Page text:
Coming soon: "ONE HUNDRED WISHES", published by Franklin Watts.


Saturday, 27 January 2018

Fire and Fury - Publish and be Damned - Andrew Crofts

As a writer I am quite jealous of Michael Wolff. Also as a writer, I am extremely heartened to see that books still have the power to shock and disrupt in a world where other forms of writing, from tweets and articles to speeches and television programs, dissolve into the news ether within hours of appearing.

I’m jealous because how often does a writer get a stroke of luck like that? Wolff almost accidentally found himself sitting at the heart of the biggest story on the planet, (well, the biggest story in the self-absorbed, navel-gazing western world at least), with nobody apparently paying him any attention. All he had to do was watch, listen and prompt people with the odd question and the whole terrible, fabulous, incredible story tumbled into his lap.

51AEI3isFiL._SX327_BO1,204,203,200_.jpg (329×499)

The reading world, primed by box sets like The Sopranos, The West Wing, House of Cards and McMafia, (two of which also started their lives as books), was ready and waiting for someone to take all the thousands of story strands of the last year or two of power, politics, corruption and buffoonery, and put them into a book shape.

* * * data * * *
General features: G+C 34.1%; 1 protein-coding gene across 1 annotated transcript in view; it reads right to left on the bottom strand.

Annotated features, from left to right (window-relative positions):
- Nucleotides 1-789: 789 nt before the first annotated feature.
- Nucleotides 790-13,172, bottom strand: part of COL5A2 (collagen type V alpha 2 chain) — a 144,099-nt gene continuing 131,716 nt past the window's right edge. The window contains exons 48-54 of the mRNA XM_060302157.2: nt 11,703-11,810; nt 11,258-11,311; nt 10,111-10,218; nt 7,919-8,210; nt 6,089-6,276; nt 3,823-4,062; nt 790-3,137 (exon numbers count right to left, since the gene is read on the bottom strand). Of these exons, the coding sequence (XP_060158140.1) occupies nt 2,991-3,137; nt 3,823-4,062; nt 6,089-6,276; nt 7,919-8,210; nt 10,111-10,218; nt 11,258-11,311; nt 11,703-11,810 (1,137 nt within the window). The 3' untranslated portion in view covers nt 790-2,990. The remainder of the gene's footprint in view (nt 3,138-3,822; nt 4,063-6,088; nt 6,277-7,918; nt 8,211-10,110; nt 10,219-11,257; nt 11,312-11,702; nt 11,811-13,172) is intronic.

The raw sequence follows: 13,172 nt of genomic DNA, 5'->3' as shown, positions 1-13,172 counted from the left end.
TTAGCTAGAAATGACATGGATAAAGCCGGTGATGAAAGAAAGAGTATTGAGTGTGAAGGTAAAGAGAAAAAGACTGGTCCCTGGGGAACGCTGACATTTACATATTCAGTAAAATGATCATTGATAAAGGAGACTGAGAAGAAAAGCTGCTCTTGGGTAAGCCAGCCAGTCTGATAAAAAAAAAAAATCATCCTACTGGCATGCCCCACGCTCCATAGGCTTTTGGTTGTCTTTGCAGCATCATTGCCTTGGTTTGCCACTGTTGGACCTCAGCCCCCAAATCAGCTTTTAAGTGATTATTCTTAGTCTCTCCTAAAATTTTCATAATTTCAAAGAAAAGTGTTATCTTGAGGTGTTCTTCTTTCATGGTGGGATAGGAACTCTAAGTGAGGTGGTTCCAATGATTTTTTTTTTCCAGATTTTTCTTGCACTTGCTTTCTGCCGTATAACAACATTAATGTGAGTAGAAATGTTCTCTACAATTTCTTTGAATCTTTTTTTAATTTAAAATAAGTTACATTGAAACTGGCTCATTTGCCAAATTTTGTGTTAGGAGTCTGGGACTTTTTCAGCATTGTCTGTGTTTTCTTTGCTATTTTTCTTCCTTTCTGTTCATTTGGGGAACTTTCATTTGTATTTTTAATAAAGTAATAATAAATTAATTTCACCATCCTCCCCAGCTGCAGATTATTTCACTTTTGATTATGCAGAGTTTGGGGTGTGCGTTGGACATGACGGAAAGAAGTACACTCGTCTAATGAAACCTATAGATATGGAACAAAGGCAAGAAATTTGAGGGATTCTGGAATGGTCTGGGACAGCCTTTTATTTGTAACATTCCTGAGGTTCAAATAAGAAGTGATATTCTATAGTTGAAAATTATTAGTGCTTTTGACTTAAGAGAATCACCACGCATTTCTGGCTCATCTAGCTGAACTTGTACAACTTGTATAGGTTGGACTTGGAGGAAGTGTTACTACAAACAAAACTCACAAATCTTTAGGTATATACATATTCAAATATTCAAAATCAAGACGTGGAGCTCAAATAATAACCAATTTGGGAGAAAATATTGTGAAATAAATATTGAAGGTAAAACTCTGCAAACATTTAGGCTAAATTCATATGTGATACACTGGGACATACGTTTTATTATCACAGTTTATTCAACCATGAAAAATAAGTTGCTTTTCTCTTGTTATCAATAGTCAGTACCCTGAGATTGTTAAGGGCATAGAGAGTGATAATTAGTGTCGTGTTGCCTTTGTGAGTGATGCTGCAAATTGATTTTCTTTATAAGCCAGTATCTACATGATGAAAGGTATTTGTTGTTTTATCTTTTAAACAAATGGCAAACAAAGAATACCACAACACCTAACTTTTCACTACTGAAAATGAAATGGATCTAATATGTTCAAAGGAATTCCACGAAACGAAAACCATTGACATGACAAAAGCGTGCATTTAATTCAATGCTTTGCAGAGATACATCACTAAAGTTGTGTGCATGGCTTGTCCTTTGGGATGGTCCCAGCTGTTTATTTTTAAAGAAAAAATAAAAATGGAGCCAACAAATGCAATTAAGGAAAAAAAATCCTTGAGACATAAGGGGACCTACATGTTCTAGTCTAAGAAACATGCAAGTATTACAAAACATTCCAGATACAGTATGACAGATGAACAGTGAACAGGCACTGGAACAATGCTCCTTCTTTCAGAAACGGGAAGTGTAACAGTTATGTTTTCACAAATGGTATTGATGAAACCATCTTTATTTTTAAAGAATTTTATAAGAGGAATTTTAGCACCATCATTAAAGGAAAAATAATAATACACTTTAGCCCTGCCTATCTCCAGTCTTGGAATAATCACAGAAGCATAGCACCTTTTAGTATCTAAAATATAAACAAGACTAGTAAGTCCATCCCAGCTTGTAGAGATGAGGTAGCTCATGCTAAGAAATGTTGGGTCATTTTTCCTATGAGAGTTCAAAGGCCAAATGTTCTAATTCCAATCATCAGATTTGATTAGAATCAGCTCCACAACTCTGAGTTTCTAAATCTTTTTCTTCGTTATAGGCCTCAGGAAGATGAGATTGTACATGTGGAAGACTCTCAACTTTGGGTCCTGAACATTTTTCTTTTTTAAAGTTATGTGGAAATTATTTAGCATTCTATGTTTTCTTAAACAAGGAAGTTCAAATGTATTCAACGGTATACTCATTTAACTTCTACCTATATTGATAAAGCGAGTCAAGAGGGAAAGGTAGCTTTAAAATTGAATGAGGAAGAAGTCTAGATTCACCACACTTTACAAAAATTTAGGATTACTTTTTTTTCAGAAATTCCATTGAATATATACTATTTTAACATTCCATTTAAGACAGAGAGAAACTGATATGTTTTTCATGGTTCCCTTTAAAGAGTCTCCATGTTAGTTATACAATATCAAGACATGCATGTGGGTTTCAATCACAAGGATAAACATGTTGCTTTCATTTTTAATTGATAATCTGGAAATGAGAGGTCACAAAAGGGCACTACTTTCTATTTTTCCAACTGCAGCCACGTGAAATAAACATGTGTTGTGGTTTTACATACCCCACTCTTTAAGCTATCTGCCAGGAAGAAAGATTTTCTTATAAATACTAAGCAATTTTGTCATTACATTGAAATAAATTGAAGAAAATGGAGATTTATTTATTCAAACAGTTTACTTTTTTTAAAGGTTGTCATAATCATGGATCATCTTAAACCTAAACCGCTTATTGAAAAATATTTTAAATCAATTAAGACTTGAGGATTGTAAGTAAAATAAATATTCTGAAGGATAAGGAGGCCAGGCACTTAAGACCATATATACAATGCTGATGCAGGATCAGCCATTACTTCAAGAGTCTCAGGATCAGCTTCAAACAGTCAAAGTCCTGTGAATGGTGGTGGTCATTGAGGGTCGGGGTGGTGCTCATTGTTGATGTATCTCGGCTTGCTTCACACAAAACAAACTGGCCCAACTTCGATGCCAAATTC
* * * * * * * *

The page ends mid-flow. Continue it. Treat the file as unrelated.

Between hard covers, (although I have to admit I couldn’t wait those extra few hours and downloaded it as an e-book), the story suddenly had a permanency and authority which none of the fleeting news stories had managed to achieve. It became a news story in itself – possibly the biggest book-related news story since Fifty Shades of Grey first exploded into the public consciousness.

So, bravo to Mr Wolff, and all the various publishers who took no notice of the furious bluster from the White House et al and went ahead to publish and be damned.

fire-and-fury.png (1000×525)

Friday, 26 January 2018

When Literature gets too Real: Dipika Mukherjee Examines Never Let Me Go and Breaking News about the Cloning of Primates

(Spoiler Alert!)

Kazuo Ishiguro is the latest Nobel laureate in Literature, and when he won, I decided to read Never Let Me Go. Like most readers, I buy more books than I have time to read, and Ishiguro’s latest triumph just nudged me a little harder towards this book. I have long admired his understated, gorgeous prose.